Third-party plaintiffs Morgan-Heller & Associates, Inc. and Ben Heller (collectively the Morgan-Heller appellants) appeal as of right the March 26, 2008 final judgment. Specifically, the Morgan-Heller appellants contend that the trial court erred in granting summary disposition to third-party defendant Tartan Plumbing, LLC (Tartan) on their third-party complaint for common-law indemnification and contribution. Because we conclude that the trial court did not err in granting summary disposition to Tartan, we affirm.
I. Basic Facts and Procedural History
Morgan-Heller & Associates, Inc. (Morgan-Heller)
Plaintiffs sued the Morgan-Heller appellants for breach of contract, fraudulent misrepresentation and concealment, innocent misrepresentation, negligent misrepresentation and concealment, breach of fiduciary duty, promissory estoppel, and negligence. Plaintiffs also asserted claims for violations of the Michigan Consumer Protection Act (MCPA), MCL 445.901 et seq., and the Magnuson-Moss Warranty Act (Magnuson-Moss), 15 USC 2301 et seq. Because of the problems resulting from the cut floor joist, the Morgan-Heller appellants subsequently filed a third-party complaint against Tartan, asserting claims of common-law indemnification and contribution.
Tartan moved for summary disposition on the third-party claims for indemnification and contribution. It argued that the only claim in plaintiffs' complaint that could support the third-party claims for indemnification and contribution was the negligence claim. Because the negligence count only alleged "active" negligence by the Morgan-Heller appellants, Tartan argued that the Morgan-Heller appellants could not sustain a claim for common-law indemnification. In addition, Tartan argued that the Morgan-Heller appellants had failed to state a claim for contribution because, pursuant to MCR 600.6304, a defendant cannot be held liable for more than its pro rata share of the damages. In response, the Morgan-Heller appellants argued that a party is entitled to common-law indemnification where its liability arises by operation of law. Relying on its claim that the cut floor joist was the cause of the damage to plaintiffs' home, the Morgan-Heller appellants argued that its liability for breach of contract, breach of express and implied warranties,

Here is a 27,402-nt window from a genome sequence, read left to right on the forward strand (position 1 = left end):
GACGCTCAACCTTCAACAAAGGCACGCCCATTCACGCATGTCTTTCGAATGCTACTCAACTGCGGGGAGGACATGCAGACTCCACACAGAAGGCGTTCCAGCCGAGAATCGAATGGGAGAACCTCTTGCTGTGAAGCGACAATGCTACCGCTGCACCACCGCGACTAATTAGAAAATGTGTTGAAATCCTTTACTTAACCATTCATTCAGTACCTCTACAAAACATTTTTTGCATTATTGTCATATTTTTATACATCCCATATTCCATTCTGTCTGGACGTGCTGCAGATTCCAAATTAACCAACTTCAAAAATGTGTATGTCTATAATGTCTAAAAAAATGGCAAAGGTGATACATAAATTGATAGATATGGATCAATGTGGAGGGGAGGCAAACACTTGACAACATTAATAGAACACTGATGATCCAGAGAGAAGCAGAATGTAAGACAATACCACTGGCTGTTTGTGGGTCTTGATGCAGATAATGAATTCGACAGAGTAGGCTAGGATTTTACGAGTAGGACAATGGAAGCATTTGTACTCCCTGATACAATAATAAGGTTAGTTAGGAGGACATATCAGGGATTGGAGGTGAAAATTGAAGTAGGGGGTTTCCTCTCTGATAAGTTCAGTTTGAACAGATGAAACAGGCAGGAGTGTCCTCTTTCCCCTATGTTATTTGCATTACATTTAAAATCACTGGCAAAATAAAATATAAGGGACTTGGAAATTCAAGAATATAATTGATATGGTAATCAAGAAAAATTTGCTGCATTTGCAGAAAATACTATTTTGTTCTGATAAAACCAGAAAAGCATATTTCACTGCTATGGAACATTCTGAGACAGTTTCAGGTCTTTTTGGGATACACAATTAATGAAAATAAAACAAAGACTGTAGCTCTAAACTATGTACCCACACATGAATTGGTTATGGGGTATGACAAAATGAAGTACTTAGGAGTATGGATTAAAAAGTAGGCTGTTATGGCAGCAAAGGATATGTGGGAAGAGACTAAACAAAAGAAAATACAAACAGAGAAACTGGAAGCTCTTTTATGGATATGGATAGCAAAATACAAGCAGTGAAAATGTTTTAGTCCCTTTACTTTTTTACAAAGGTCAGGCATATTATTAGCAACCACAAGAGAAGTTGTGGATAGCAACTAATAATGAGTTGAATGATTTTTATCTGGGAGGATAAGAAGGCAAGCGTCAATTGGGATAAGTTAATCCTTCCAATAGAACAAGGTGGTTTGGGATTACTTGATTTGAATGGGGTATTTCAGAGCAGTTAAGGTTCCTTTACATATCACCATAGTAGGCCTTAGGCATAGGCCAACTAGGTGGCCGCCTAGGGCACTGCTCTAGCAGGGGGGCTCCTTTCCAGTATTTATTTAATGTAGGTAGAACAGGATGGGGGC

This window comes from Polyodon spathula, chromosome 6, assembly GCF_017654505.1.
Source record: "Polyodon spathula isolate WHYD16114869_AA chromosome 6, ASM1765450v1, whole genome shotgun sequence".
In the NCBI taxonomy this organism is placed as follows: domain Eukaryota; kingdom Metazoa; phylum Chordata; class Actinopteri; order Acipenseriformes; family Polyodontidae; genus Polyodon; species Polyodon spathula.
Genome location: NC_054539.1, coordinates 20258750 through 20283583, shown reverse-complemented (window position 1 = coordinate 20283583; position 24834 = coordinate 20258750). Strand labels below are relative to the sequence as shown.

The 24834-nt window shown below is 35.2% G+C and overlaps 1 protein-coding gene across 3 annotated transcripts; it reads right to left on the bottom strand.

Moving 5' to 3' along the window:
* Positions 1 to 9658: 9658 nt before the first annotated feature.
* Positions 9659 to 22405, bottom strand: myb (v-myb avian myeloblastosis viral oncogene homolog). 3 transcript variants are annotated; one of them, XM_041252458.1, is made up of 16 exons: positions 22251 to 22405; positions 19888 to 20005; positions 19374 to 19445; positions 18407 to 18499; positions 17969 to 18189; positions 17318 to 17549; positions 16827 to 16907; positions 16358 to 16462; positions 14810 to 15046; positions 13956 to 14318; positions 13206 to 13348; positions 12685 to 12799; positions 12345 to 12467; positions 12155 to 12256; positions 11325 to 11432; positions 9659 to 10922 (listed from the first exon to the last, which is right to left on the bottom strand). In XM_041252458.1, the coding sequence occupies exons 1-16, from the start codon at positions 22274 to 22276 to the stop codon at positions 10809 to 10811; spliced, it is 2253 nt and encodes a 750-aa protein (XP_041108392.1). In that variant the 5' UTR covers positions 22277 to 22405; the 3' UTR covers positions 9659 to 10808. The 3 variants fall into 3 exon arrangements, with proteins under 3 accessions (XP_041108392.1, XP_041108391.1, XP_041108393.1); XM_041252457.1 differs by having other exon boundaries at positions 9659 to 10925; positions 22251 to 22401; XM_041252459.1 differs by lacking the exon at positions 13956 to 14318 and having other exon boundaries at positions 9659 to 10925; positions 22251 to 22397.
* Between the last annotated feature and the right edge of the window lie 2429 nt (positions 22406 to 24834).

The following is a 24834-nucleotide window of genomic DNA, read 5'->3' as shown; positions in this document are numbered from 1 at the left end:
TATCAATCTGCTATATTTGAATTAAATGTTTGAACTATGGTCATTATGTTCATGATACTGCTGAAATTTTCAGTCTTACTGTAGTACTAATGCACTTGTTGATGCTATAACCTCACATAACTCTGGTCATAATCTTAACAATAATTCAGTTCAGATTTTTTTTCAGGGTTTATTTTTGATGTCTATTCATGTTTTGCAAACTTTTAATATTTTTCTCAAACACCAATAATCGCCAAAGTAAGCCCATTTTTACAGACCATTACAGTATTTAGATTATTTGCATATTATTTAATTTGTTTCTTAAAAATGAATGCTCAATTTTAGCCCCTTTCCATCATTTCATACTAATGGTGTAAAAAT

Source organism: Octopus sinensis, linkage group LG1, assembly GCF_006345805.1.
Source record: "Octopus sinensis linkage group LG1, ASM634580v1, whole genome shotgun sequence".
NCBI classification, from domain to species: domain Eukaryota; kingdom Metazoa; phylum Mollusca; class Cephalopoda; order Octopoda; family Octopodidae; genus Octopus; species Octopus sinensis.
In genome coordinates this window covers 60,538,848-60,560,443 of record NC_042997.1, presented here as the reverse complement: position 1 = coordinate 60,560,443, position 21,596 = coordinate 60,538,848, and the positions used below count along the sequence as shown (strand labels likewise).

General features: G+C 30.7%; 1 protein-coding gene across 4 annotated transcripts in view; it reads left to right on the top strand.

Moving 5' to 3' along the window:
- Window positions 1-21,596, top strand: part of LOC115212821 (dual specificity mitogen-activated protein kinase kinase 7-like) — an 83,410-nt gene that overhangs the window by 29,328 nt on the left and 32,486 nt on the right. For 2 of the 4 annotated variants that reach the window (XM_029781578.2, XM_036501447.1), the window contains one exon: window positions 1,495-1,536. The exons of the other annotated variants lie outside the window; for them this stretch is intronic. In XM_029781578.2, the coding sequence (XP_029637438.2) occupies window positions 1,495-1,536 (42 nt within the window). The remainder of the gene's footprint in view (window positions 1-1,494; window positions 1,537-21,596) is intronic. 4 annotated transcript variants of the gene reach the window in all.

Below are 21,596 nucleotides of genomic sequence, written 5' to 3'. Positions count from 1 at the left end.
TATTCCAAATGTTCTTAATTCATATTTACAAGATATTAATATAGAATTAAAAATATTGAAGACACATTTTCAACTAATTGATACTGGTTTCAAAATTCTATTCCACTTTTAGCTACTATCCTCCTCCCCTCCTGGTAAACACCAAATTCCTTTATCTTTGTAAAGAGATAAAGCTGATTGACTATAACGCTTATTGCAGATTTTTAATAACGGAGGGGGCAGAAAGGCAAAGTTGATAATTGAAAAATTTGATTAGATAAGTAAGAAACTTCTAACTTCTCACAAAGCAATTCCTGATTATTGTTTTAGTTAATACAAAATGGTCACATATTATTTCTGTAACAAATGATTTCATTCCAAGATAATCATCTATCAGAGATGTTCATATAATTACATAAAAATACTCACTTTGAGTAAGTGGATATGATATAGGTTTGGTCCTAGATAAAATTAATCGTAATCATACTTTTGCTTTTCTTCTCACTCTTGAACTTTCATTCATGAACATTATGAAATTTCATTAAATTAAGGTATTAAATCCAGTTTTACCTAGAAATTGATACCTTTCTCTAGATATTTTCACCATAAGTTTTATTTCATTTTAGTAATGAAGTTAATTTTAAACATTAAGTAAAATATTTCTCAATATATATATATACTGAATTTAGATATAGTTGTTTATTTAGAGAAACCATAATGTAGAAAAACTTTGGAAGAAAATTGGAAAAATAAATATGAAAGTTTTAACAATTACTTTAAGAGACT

The trial court granted Tartan's motion for summary disposition. According to the trial court, Tartan was entitled to summary disposition on the indemnification claim because the allegations in plaintiffs' complaint against the Morgan-Heller appellants sounded in active negligence. The trial court also held that because, under Michigan law, the Morgan-Heller appellants could not be obligated to pay for more than their own pro rata share of liability, the Morgan-Heller appellants were not entitled to contribution.
II. Standard of Review